Category Archives: General Assembly

Democrats, Be Careful on Labor Day

By Adam Pagnucco.

Last week, Governor Larry Hogan caused a splash in Ocean City with his new Executive Order mandating a post-Labor Day start for public schools.  A few Democrats, led by Baltimore City Senator Bill Ferguson, Montgomery County Delegate Eric Luedtke and Montgomery County Senator Rich Madaleno, have pushed back hard.  The two sides occupy their natural political territory: Hogan touts the economic benefits that employers in resort areas could receive from busy Labor Day weekends, while the Democrats reassert their traditional defense of public schools (whose officials overwhelmingly oppose the order).

Some Democratic lawmakers are spoiling for a fight, but wiser heads should prevail.  If the Democrats try to overturn Hogan in the next general session, they will be handing the Governor a nice win for three reasons.

  1. A post-Labor Day start is popular.

The Governor’s use of polls, especially those showing his high job approval ratings, clearly gets under the Democrats’ skin.  But Hogan is not the first politician to leverage polls to his advantage and he certainly won’t be the last.  Three different polls taken by Goucher College in the fall of 2014, the spring of 2015 and the fall of 2015 find support for starting school after Labor Day at 71%, 72% and 72% respectively.  The most recent poll finds support at 69% or above for every gender, racial, age and party group isolated, including 72% approval among Democrats.  Support for starting school after Labor Day is about even with support for sick leave and redistricting by an independent commission (another signature Hogan issue) and is above support for legalizing marijuana and opposition to fracking.

  1. The Democrats are divided.

A number of Democrats have sponsored at least one of three recent bills mandating Labor Day school start times.  They include the following five Senators and nineteen Delegates:

Senator John Astle (Anne Arundel)
Senator Ed Kasemeyer (Baltimore County/Howard)
Senator Katherine Klausmeier (Baltimore County)
Senator James Mathias (Eastern Shore)
Senator Jim Rosapepe (Prince George’s/Anne Arundel)
Delegate Curt Anderson (Baltimore City)
Delegate Darryl Barnes (Prince George’s)
Delegate Kumar Barve (Montgomery)
Delegate Pamela Beidle (Anne Arundel)
Delegate Eric Bromwell (Baltimore County)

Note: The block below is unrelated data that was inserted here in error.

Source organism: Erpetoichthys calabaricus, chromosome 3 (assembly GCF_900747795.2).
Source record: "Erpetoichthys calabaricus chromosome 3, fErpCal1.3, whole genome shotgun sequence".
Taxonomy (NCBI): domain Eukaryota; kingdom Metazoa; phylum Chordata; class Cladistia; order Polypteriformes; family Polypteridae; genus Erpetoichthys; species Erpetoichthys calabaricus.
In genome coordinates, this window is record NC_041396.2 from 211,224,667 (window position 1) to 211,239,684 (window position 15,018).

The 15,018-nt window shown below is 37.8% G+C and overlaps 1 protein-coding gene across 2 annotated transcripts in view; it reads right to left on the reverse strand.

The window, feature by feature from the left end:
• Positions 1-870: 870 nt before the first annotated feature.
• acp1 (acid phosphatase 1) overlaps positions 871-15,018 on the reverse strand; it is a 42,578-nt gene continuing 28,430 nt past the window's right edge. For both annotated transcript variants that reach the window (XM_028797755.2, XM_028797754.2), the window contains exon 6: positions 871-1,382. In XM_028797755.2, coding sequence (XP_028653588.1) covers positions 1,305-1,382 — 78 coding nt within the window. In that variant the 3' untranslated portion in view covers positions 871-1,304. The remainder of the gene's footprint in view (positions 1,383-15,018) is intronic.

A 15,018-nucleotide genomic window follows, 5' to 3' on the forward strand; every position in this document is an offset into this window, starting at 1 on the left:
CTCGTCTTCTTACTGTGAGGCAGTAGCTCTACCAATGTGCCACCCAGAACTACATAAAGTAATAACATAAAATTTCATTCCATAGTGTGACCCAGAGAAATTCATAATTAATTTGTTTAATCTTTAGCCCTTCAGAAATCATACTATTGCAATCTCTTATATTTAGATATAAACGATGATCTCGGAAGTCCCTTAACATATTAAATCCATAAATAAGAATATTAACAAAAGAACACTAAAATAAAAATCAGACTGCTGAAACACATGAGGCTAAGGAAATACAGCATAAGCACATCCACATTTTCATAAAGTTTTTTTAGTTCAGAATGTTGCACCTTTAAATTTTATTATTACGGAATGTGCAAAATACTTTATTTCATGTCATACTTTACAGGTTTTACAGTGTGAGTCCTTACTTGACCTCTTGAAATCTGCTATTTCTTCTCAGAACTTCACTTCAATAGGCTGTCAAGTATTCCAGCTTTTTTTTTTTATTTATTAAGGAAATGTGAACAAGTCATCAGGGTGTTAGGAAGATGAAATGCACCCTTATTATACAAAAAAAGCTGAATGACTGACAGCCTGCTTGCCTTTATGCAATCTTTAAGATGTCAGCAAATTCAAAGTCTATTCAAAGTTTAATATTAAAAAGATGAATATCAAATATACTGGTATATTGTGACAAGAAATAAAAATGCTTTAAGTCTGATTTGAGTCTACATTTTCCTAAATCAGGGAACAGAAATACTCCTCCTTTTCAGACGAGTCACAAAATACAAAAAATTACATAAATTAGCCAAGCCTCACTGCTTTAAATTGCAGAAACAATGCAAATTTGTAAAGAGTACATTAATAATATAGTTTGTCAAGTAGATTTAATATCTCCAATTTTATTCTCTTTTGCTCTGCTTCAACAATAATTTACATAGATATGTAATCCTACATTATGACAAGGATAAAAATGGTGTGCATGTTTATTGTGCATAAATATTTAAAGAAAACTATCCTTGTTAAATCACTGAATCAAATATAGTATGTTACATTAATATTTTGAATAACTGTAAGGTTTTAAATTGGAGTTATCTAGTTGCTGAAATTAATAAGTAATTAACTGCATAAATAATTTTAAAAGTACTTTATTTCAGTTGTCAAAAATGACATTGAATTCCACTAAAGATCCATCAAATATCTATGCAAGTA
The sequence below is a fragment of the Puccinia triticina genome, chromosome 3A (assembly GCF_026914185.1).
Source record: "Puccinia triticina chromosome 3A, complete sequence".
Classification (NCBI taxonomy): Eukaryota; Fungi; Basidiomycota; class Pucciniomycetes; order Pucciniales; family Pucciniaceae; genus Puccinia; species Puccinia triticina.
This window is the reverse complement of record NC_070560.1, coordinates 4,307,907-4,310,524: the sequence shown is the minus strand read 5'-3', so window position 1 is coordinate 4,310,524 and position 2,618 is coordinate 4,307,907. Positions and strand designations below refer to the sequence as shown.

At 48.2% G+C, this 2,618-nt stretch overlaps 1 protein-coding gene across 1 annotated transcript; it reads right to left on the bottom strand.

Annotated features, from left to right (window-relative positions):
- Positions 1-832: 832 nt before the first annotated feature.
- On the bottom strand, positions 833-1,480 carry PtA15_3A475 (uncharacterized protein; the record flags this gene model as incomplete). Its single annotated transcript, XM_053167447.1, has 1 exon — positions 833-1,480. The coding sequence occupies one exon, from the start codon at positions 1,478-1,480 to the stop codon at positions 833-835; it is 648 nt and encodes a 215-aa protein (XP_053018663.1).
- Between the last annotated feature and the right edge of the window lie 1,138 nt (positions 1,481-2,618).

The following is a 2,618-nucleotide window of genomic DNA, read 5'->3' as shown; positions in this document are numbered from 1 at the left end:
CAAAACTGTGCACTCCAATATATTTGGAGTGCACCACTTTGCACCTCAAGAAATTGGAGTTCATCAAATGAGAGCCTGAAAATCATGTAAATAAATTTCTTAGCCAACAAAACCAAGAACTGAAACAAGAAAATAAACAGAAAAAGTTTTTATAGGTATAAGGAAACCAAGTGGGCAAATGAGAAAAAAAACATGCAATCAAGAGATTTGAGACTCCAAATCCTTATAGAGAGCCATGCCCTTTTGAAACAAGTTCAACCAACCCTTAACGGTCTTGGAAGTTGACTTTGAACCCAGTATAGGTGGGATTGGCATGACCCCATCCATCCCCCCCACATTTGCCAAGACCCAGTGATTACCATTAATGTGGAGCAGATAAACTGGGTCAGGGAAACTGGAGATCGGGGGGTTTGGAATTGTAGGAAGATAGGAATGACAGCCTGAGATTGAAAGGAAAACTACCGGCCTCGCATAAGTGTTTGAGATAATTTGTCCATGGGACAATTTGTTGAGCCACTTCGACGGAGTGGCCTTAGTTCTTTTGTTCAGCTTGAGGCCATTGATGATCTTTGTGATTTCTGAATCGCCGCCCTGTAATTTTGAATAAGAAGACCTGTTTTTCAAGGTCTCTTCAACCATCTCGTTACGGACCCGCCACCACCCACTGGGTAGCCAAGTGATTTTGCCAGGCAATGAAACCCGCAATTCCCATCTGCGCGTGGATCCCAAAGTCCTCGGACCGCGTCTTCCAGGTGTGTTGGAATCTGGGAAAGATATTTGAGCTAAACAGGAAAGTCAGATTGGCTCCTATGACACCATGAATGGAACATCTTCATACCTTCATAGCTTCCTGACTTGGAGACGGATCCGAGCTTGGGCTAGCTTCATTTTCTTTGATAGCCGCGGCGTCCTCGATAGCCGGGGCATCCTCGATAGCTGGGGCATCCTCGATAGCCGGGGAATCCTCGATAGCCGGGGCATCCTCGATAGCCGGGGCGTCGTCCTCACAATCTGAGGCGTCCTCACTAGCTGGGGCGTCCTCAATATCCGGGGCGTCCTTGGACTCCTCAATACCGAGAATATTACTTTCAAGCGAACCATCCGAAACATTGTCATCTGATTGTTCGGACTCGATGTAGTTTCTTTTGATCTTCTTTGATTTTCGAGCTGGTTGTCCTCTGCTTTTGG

Delegate Mark Chang (Anne Arundel)
Delegate Diana Fennell (Prince George’s)
Delegate Barbara Frush (Prince George’s/Anne Arundel)
Delegate Tawanna Gaines (Prince George’s)
Delegate Cheryl Glenn (Baltimore City)
Delegate Keith Haynes (Baltimore City)
Delegate Anne Healey (Prince George’s)
Delegate Sheila Hixson (Montgomery)
Delegate Carolyn J. B. Howard (Prince George’s)
Delegate Aruna Miller (Montgomery)
Delegate Sheree Sample-Hughes (Eastern Shore)
Delegate Theodore Sophocleus (Anne Arundel)
Delegate Jay Walker (Prince George’s)
Delegate Alonzo Washington (Prince George’s)

In addition to those Democrats who support the Governor’s position (even if they’re not happy with implementing it through an Executive Order), many more will be loath to vote against something that has more than 70% public support.  If the General Assembly leadership tries to ram through a bill next year overturning the Executive Order and they cannot get enough votes to override a veto, that would be a nightmare scenario.  The Governor would look strong on a popular issue and the Democrats would look weak – VERY weak.

  1. It’s a regional wedge issue.

If the Democrats try to overturn Hogan, understand what that could look like to Marylanders who live near places like Deep Creek Lake and the Eastern Shore: an effort by politicians from MoCo and the City to prevent economic prosperity in their areas.  As one Democratic lawmaker who is not from the resort counties told us, “The jurisdictions that need the tourism are desperately in need of local government revenues, they are among the poorest in the state.  To ignore that borders on public policy malpractice.”  Governor Hogan wants to depict Democrats as pointy-headed, urban elitists who don’t care about the rest of Maryland.  Democrats need to be careful about giving him ammunition for that argument.